And what did you find in the library this week?

See more Library Loot here.

8 responses

  1. Can you just send your Library Loot over to me?

    I listened to the audio version of I, Coriander a few years ago, and I really loved it. 🙂

    I covet The Wildling!

  2. I haven’t read any of them..but I’m sure after your reviews I will want to!! I’ve been remiss on posting my library loot…it is frighteningly out of control!!!!!!!!!!!

  3. Read over on Stuck in a Book that you were a click away from deleting your blog. So glad you didn’t – I really enjoy your writings.

    Our big Lifeline booksale is on in Canberra for three days. I went yesterday and bought several books including Esmond by W M Thackeray, They were sisters by Dorothy Whipple, Miss Bun the baker’s daughter by D E Stevenson and some copies of old favourites like Daughter of Time (Josephine Tey)and The False Inspector Dew (Peter Lovesey).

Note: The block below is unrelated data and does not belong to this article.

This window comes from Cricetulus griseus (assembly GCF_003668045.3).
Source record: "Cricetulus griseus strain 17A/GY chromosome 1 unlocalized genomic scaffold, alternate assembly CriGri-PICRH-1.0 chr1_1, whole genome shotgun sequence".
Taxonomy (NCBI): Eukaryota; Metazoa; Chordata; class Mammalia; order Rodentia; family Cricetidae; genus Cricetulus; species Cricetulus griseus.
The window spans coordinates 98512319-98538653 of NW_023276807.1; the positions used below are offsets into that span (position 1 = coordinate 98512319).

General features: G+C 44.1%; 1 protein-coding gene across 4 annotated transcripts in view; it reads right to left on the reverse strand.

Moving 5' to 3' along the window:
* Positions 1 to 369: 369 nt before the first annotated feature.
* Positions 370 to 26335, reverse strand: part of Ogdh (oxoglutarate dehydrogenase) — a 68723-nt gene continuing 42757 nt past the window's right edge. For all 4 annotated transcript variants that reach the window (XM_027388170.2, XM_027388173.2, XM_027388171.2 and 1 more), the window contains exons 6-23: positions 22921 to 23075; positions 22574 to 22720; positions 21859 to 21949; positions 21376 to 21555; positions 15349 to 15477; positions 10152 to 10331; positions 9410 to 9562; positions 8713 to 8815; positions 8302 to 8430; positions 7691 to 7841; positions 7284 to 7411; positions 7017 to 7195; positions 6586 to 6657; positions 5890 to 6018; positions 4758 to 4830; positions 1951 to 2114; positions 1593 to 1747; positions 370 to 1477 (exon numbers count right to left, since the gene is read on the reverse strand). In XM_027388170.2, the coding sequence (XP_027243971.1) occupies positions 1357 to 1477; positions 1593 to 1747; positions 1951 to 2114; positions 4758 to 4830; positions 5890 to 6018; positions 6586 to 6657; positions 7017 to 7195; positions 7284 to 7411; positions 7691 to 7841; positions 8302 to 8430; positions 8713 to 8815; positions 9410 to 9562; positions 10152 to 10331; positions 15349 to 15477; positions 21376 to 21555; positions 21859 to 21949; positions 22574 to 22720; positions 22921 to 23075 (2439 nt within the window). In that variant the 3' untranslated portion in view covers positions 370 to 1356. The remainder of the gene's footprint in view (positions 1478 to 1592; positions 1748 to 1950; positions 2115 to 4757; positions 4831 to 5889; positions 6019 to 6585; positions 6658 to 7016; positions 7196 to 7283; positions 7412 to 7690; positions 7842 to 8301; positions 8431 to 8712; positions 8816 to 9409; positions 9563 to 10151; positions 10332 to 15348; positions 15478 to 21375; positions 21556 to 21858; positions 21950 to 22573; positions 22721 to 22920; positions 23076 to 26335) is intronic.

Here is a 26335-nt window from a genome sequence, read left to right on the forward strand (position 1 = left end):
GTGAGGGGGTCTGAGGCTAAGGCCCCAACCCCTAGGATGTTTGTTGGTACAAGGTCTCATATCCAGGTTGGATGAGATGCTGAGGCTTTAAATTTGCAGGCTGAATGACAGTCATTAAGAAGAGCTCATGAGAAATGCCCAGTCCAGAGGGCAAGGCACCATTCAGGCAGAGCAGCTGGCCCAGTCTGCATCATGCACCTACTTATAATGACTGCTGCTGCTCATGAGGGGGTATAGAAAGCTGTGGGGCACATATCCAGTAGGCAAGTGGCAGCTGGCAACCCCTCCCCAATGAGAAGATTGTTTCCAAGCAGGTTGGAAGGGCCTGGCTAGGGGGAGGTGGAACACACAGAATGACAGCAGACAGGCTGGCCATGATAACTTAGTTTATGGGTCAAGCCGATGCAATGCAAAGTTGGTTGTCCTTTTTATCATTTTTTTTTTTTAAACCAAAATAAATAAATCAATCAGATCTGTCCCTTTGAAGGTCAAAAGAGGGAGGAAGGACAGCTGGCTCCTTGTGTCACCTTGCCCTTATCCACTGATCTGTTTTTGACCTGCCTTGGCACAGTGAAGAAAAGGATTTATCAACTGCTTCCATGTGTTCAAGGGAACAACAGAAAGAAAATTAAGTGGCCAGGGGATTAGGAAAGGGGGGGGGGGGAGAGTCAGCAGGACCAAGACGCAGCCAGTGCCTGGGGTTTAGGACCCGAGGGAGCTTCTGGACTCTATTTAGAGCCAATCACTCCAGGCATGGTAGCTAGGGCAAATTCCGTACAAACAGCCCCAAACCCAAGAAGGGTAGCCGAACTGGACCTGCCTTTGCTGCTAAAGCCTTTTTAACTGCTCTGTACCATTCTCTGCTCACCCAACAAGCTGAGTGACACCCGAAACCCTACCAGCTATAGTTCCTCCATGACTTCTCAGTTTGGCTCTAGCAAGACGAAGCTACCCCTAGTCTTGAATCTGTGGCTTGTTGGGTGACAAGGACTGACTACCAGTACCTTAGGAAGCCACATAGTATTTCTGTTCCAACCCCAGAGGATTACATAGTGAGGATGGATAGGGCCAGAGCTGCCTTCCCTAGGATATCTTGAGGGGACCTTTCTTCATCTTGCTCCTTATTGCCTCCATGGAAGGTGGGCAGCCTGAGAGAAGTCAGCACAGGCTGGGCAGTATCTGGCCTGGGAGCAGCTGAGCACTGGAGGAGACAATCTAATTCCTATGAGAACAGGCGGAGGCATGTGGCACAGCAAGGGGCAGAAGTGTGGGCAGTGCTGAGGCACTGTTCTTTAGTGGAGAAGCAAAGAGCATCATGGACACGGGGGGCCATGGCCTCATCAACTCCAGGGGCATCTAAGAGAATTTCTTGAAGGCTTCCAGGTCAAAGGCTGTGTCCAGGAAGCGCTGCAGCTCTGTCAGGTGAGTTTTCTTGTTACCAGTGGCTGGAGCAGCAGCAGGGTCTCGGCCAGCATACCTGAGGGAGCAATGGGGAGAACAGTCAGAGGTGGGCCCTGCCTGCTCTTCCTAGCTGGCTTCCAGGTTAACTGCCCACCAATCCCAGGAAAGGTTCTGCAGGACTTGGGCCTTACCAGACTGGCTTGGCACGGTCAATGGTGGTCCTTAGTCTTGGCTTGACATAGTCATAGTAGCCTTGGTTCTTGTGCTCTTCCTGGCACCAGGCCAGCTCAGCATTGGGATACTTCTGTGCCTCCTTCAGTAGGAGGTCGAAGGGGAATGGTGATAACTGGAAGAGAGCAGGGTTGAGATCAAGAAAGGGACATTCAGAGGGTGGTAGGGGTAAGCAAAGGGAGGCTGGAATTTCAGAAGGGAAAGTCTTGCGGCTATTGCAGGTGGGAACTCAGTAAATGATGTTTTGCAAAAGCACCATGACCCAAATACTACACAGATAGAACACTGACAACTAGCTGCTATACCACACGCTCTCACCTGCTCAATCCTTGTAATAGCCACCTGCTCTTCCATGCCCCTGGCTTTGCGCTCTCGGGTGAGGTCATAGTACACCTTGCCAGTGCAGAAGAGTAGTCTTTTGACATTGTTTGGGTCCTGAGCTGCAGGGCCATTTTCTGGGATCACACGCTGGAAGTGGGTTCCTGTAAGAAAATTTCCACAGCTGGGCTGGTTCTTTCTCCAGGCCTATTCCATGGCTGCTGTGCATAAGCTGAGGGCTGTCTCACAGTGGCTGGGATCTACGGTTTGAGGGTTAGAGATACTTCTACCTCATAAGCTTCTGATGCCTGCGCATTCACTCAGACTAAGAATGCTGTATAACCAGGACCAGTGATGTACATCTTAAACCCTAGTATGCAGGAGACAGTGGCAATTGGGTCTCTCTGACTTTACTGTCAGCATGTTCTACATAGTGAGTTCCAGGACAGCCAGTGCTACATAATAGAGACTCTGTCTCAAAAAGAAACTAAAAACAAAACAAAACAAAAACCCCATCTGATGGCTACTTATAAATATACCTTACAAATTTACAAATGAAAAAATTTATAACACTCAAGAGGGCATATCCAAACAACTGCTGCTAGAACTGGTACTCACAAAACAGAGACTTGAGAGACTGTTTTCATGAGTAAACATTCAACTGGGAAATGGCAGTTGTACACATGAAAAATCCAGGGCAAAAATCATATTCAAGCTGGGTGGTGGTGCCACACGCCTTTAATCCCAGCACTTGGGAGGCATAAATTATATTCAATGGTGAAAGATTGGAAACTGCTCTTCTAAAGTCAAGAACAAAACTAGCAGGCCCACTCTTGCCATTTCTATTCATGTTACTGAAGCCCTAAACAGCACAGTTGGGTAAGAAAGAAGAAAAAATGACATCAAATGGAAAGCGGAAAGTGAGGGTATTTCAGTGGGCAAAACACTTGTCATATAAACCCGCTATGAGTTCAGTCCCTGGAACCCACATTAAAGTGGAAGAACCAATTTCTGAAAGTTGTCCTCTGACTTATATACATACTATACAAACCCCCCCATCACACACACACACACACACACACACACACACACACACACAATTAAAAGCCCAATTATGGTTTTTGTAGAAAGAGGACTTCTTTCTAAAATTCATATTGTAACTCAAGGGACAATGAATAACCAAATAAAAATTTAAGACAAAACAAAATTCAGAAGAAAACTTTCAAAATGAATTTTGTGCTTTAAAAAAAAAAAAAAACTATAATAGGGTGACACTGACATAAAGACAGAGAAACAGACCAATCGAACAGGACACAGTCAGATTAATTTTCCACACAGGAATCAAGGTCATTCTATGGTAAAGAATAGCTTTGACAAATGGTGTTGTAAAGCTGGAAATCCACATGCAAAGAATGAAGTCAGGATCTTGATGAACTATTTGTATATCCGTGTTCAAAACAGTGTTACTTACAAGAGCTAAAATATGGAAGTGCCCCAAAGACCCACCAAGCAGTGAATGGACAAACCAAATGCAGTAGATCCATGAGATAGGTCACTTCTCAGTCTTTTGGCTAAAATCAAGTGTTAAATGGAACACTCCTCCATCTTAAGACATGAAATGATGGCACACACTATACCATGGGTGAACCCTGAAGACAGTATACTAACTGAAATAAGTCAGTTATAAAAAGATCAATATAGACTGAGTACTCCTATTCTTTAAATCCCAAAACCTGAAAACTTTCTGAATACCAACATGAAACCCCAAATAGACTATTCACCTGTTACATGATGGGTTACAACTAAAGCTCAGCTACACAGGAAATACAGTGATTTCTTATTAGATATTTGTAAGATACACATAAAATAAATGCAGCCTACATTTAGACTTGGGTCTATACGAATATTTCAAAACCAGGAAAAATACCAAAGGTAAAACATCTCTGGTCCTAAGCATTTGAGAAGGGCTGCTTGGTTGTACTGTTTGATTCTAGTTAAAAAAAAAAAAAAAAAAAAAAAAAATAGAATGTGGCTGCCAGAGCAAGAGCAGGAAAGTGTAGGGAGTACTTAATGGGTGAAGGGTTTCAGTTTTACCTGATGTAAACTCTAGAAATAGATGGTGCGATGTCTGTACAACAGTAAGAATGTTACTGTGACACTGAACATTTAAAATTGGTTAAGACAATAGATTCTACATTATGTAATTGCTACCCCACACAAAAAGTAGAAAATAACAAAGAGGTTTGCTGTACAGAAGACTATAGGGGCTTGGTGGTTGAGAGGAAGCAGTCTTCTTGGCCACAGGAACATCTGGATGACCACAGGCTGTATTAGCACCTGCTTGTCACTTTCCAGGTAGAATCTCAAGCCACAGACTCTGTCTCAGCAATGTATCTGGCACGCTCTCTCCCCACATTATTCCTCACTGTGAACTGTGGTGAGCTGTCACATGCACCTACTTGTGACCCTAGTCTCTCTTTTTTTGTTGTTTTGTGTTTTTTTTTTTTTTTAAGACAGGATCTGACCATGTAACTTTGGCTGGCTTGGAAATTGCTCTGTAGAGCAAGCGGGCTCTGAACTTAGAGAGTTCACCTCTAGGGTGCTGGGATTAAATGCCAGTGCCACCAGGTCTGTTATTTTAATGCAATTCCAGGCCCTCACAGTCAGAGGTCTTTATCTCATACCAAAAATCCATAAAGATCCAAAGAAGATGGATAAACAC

I like your review of the book by John Baxter and will look out for it.

  4. The Dressmaker intrigues me most, I like a quiet story, and anything set in France is always fun. I’ve just checked and my library has it! I’m looking forward to your thoughts on a pound of paper. My English brother-in-law is a book collector and always has fascinating things to talk about. It’s available at my library but I’ll wait to see what you think of it.
    I don’t know the issues involved but I noticed that your last commenter talked about your almost decision to delete your blog. My vote is please don’t. You offer a such a nice variety of books, not just the latest or most popular like so many book blogs. And your comments and tidbits of information on them always make them sound so interesting. Just my two cents worth.